Two sets of data released today suggest the economy is holding up well despite low levels of business confidence.

New Zealand retail spending on electronic cards rose in August. Numbers were firmer than the market consensus, with the Government's Families Package and higher fuel prices the major catalysts, according to ASB economist Mark Smith.

And the ANZ's Truckometer - which uses traffic flows to gauge economic activity - showed slight increases in both light and heavy traffic.

"In broad terms growth in the Heavy Traffic Index is remaining in a respectable range. It certainly doesn't suggest the economy is falling into a hole," said ANZ chief economist Sharon Zollner.

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Seasonally adjusted total retail spending on credit and debit cards rose 1 per cent after lifting 0.2 per cent in July, Statistics New Zealand said.

Core retail spending, which excludes vehicle-related industries, rose 0.7 per cent, after increasing 0.3 per cent in July.

The card data showed spending rose in all of the six retail industries in August.

Spending on fuel advanced 4.1 per cent while seasonally adjusted consumables spending, which covers grocery and liquor retailing, rose 0.6 per cent in the month. Spending on apparel such as clothing, footwear and accessories rose 2.6 per cent, after July's 1.8 per cent fall.

"Fuel prices rose in August compared with July, contributing to the lift in fuel spending," said retail statistics manager Sue Chapman. "Fuel spending on electronic cards has generally risen over the last year."

Actual total retail spending using electronic cards increased 6.3 per cent in August to $5.2 billion compared with the same month a year earlier.

Cardholders across all industries made 146 million transactions in the month, up from 143 million in July.

Westpac senior economist Michael Gordon said the 1.1 per cent gain in spending, including services, was ahead of market forecasts, though it was offset by a downward revision of the July growth to 0.2 per cent from the previous figure of 0.7 per cent.

"Growth in consumer spending has slowed in the last couple of years as the housing market has cooled. However, we've recently seen a boost to many households' disposable incomes via the Government's Families Package, which came into effect on 1 July,"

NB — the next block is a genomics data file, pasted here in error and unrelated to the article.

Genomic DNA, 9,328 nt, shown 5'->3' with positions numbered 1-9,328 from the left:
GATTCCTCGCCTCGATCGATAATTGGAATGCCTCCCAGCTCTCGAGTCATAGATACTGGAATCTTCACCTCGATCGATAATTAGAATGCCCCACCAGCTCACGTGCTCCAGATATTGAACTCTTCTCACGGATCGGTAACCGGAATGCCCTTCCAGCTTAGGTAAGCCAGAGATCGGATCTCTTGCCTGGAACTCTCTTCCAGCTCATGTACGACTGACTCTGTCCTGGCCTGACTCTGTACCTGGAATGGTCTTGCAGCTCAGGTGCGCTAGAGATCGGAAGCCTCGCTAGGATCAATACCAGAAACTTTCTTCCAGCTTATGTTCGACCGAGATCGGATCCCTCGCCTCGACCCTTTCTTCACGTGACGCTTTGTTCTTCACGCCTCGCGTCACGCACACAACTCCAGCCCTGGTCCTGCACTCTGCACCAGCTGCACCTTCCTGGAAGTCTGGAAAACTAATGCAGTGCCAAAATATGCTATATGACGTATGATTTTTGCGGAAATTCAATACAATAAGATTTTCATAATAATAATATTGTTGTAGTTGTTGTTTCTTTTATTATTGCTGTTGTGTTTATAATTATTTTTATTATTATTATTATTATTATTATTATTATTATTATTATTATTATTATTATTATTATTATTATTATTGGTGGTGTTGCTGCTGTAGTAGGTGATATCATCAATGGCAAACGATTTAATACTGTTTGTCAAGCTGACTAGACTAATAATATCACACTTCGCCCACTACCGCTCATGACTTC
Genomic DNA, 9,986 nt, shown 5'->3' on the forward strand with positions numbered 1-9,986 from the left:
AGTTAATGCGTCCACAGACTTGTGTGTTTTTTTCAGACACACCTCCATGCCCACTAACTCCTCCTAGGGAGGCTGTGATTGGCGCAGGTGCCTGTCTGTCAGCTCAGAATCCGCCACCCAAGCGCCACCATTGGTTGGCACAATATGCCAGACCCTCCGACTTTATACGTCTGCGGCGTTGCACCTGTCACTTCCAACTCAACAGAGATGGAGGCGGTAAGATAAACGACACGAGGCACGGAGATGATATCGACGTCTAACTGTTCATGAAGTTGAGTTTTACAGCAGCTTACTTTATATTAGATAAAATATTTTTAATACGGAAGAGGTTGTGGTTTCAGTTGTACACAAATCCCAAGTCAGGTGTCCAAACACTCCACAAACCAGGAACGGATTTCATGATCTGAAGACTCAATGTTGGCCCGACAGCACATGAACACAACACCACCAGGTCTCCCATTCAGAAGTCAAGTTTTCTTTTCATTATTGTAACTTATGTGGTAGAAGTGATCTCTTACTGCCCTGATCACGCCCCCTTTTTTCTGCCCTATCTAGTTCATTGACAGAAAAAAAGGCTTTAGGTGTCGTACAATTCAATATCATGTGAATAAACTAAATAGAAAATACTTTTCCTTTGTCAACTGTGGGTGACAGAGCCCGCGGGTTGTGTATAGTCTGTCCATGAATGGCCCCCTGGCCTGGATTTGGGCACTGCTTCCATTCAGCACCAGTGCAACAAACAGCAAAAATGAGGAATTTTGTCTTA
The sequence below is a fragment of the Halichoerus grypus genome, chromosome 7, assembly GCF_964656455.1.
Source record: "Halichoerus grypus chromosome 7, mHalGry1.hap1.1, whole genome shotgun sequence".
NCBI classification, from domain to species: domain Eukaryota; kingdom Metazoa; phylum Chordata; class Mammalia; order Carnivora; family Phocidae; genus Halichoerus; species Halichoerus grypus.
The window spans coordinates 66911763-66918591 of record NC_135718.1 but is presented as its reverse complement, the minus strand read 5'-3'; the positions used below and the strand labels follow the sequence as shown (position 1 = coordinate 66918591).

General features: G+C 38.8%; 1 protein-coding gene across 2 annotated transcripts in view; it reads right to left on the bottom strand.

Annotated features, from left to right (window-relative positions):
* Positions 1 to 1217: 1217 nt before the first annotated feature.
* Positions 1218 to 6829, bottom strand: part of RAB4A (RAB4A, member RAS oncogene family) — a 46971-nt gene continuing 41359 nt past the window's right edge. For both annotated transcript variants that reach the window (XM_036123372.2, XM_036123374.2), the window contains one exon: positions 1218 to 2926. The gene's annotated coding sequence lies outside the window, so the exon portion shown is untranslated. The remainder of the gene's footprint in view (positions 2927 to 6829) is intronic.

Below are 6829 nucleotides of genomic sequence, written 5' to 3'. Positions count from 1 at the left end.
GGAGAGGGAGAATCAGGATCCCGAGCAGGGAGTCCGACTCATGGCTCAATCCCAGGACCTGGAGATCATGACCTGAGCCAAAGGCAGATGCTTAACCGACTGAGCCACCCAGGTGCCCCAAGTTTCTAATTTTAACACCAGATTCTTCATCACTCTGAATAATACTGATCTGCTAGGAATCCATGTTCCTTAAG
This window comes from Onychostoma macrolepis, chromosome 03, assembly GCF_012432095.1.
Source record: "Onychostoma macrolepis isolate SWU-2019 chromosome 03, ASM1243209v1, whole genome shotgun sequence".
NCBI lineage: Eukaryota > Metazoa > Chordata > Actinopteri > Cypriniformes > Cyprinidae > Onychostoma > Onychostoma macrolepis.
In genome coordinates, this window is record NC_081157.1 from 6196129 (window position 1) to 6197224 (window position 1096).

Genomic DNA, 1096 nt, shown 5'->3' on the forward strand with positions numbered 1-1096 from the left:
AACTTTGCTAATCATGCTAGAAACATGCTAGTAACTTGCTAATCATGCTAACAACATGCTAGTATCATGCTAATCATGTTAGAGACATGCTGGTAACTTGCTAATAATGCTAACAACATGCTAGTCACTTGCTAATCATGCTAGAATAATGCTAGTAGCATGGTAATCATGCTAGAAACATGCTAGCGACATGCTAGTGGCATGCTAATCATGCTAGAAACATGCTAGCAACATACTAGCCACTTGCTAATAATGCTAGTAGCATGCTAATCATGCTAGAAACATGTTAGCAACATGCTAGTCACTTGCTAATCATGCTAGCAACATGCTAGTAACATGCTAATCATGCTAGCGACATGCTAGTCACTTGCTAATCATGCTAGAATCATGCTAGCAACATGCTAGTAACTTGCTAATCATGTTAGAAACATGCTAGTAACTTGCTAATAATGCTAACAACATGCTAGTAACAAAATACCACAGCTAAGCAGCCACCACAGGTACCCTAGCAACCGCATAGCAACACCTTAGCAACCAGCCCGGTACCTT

Westpac's Gordon said.

"And this extra assistance has tended to go to the households that are most likely to spend it. So we wouldn't be surprised to see a temporary lift in consumer spending over the second half of this year."

Meanwhile, ANZ's Zollner said a flattening off the Truckometer earlier this year was consistent with expectations that the economy had been losing some steam in the short term.

"However, it is encouraging that monthly growth has picked up again, lifting in three of the past four months," she said.

There was going to be a lot of focus on second quarter GDP numbers due later this month and a likely softening of growth, she said.

But with data already in for two out three months of the third quarter - the Heavy Traffic Index was looking supportive for the economy, Zollner said.

A consensus of economic forecasts released yesterday by the NZ Institute of Economic Research showed economists expect 2018-19 annual average GDP growth of 2.8 per cent - down from average forecast of 2.9 per cent in the June survey.

An average of 3.1 per cent growth in 2019-20 was down from the previous forecast 3.2 per cent.

The slight fall in economic outlook contrasts sharply with business confidence which has plunged to record lows this year.

- additional reporting BusinessDesk
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